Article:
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I was there and you weren't. The Sheet & Tube invested in the tune of $2.0 million per furnace to keep down emissions. From 1972 to 1977, the total investment was over $50.0 million for emissions equipment but, the Democrats threw a monkey wrench in the works by changing the emission standards. I would say, this was the reason why the Sheet & Tube couldn't buy new equipment. To stay in business, the Sheet & Tube would have to rip out new equipment and replace with newer equipment to meet the new EPA standards and the investment would exceed the cost of building a completely new production facility.
The average labor's wage back then was around $12,000/yr and furnace operators averaged $30,000/yr. As a labor foreman in the 60's, I cleared over $1,000/mo. The checks you saw from your grandfather could have been subpay which was in addition to his hourly wage. Back in the 70's, a person who was above the averge wage scale, worked in a steelmill.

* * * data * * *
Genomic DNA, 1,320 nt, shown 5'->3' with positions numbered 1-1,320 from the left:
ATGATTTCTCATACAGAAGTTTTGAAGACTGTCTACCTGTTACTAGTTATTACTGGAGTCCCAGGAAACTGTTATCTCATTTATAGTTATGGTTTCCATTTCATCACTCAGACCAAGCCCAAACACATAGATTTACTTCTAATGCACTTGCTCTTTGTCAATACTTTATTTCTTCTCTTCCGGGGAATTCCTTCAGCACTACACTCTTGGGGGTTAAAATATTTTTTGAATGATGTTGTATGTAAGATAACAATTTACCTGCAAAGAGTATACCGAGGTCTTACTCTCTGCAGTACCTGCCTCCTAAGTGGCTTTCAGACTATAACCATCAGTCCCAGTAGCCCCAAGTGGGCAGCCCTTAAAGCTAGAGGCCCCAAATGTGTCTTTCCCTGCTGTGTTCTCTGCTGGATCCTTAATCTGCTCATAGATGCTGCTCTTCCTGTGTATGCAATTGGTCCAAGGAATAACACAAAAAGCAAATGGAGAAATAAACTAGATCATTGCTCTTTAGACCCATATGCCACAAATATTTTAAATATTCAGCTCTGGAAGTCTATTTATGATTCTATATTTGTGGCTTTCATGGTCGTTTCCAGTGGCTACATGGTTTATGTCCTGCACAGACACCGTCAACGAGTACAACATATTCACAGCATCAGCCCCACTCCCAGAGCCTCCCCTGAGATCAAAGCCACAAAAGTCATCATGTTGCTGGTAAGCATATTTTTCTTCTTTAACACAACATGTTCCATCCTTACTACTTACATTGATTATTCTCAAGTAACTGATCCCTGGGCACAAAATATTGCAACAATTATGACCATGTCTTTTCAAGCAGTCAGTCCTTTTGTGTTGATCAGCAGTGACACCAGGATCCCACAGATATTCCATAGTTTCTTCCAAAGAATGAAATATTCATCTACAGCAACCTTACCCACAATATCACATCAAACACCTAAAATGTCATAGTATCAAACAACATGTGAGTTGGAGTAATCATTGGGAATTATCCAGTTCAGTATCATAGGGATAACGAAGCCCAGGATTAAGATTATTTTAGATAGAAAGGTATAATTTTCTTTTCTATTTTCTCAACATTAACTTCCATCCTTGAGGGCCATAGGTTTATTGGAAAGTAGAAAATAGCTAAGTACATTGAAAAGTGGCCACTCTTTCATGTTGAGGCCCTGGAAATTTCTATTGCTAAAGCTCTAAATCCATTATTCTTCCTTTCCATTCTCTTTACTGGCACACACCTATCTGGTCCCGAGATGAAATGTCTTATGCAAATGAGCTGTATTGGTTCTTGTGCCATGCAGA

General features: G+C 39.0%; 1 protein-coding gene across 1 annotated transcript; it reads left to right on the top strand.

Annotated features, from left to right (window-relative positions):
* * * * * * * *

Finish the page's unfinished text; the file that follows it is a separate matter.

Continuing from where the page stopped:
If a Steelworkers Local back then, could afford to give their Union President a new Cadillac to drive every year, wasn't hurting in collecting union dues from its members.
November 4, 2011 at 12:34 a.m.
In addition, for your information, in 1977, China's steel production was a little over 8.0 million tons and the United States was the No. 1 steel producer in the world with over 200.0 million tons.....And for 2011, China's steel production was a little over 600.0 million tons making them the No. 1 steel producer in the world leaving the United States in 5th place with 90.0 million tons. FYI, China has old equipment and they don't have EPA regulations
November 4, 2011 at 12:54 a.m.